Apple Inc. recently convinced a California federal district court to dismiss a certified class action alleging that Apple had a legal duty to pay store workers for time spent on bag checks at the end of shifts.

In Frlekin v. Apple, the named plaintiffs represented a class of all hourly Apple retail store employees who underwent exit searches pursuant to Apple’s written bag-search and technology-card search policies, which allowed the retailer to examine employees’ backpacks, purses, briefcases and devices for theft. Employees were not paid for the time it took to queue up for and to undergo the searches, and the plaintiffs sued claiming that this was compensable work time.

In 2014, following the U.S. Supreme Court’s decision in Integrity Staffing Solutions, Inc. v. Busk, which held that time spent undergoing mandatory security screenings was not compensable under the Fair Labor Standards Act, the federal claims were dismissed. This left the district court with one key question: did the bag and technology searches constitute “hours worked” under the applicable California Wage Order 4?

Since the California Supreme Court has held that “hours worked” can mean either time during which an employee is subject to the control of the employer or time the employee is suffered or permitted to work, the district court examined the application of both definitions to the Apple searches. The control theory requires proving both that the employer restrains the employee’s action during the activity and that the employee has no choice but to participate in the activity. Since Apple employees have a choice as to whether or not they will brings bags and phones to work with them, the court concluded that the searches were optional – meaning the employees were not subject to Apple’s control when they underwent them. Specifically, because Apple could have prohibited employees from bringing personal items to work, but instead “took a milder approach to theft prevention and offered its employees the option to bring bags and personal Apple devices into a store subject to the condition that such items must be searched,” employees could freely choose to avoid Apple’s control by declining to bring a bag. Furthermore, the employees were not “suffered or permitted to work” during the searches, since the searches had no relationship to plaintiffs’ job responsibilities; they were peripheral activities relating to Apple’s theft policies. As such, the court dismissed the lawsuit in favor of Apple.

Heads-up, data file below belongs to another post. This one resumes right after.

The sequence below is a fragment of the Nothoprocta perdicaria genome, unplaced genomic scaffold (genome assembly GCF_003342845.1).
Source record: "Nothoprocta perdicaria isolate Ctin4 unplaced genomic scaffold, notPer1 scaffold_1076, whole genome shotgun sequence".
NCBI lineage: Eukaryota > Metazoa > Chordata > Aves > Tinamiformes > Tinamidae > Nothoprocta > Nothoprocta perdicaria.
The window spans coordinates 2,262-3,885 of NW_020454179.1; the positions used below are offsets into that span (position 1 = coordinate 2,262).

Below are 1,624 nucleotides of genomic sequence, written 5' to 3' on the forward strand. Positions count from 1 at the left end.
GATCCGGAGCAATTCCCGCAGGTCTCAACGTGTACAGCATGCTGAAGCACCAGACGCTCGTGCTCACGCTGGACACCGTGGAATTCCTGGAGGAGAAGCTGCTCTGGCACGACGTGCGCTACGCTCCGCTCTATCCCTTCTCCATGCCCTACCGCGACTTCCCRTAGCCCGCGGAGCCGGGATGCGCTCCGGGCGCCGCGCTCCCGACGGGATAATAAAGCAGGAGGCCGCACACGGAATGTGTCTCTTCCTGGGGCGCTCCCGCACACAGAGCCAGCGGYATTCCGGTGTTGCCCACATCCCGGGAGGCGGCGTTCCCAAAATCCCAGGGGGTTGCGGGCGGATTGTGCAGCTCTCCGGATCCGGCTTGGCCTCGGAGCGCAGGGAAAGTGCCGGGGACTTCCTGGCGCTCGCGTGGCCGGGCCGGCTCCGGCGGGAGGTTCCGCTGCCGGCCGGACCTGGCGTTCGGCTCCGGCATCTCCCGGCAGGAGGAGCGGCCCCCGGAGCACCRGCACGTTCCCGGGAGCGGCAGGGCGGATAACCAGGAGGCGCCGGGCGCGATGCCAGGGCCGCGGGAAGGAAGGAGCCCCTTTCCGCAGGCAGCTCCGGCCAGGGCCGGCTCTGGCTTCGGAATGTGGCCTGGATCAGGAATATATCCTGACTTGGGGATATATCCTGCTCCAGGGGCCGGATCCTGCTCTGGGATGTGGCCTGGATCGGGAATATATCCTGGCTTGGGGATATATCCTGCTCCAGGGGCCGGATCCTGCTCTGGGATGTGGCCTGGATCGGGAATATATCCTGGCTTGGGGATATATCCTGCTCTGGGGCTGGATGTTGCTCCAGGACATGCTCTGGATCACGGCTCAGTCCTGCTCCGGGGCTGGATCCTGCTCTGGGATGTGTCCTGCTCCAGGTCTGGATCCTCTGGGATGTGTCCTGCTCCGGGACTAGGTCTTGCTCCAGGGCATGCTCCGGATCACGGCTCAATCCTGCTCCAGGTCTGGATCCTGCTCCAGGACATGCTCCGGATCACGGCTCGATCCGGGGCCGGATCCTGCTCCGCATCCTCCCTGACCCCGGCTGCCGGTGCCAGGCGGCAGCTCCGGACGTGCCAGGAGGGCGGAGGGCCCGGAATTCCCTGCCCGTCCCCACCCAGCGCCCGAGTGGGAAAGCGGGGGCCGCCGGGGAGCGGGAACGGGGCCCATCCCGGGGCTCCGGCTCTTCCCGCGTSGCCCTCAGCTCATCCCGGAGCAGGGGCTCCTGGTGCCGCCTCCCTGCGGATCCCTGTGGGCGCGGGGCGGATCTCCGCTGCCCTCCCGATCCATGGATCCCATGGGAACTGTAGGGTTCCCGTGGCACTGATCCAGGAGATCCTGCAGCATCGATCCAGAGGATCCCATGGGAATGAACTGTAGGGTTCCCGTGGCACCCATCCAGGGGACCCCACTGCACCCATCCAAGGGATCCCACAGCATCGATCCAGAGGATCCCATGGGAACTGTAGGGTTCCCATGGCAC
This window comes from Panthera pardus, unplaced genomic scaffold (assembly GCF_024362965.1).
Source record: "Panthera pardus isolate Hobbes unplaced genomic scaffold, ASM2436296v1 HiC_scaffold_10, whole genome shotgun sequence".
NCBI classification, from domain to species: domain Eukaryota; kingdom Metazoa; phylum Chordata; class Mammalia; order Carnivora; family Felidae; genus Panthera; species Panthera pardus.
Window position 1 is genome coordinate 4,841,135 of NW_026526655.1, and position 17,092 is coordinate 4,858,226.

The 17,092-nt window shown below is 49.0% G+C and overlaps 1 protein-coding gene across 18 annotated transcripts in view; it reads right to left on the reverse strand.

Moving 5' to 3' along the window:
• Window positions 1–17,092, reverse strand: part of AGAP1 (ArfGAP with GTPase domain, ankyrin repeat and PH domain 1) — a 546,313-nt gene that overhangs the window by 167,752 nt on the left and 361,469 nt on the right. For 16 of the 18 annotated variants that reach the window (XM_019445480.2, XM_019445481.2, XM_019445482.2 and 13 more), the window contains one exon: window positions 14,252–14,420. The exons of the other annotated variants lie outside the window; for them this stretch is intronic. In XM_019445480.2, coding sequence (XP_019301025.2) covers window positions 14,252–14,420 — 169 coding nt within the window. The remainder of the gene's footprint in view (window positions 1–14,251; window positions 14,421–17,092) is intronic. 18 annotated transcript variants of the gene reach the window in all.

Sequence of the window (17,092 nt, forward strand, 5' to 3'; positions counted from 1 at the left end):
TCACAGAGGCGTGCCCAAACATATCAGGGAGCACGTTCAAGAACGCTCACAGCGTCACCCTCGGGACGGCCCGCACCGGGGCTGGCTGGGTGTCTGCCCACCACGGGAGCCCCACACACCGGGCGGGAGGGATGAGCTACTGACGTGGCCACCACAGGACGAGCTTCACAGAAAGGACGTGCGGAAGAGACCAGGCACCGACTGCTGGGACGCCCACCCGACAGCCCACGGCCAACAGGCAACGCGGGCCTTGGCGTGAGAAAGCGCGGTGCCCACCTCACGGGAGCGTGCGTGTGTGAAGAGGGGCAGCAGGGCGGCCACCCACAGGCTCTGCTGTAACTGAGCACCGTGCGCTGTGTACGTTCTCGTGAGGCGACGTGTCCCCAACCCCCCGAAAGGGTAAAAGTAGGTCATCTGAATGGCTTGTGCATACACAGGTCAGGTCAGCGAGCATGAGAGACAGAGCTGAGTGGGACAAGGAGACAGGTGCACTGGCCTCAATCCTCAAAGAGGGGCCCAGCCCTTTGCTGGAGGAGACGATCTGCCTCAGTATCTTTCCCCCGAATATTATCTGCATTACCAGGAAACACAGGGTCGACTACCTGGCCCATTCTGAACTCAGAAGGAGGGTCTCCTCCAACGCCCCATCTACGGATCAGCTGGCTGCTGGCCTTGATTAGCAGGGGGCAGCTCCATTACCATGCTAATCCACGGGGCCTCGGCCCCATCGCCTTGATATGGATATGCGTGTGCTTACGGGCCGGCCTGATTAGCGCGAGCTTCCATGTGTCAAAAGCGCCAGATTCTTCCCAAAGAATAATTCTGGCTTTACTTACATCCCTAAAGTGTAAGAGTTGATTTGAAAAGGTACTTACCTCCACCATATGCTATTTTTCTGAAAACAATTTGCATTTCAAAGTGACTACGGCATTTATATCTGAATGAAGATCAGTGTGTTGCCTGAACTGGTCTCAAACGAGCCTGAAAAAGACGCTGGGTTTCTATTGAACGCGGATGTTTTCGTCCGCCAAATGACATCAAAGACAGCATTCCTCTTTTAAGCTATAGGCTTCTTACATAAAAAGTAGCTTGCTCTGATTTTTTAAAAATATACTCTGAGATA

Different facts, i.e., a scenario where workers are compelled to bring to work brief cases, large bags, heavy coats or other items where goods could be placed, could warrant a different outcome.  Nevertheless, this is a helpful ruling for employers, and not merely those in the retail space, but for all employers who may impose end of shift security measures that apply to hourly workers.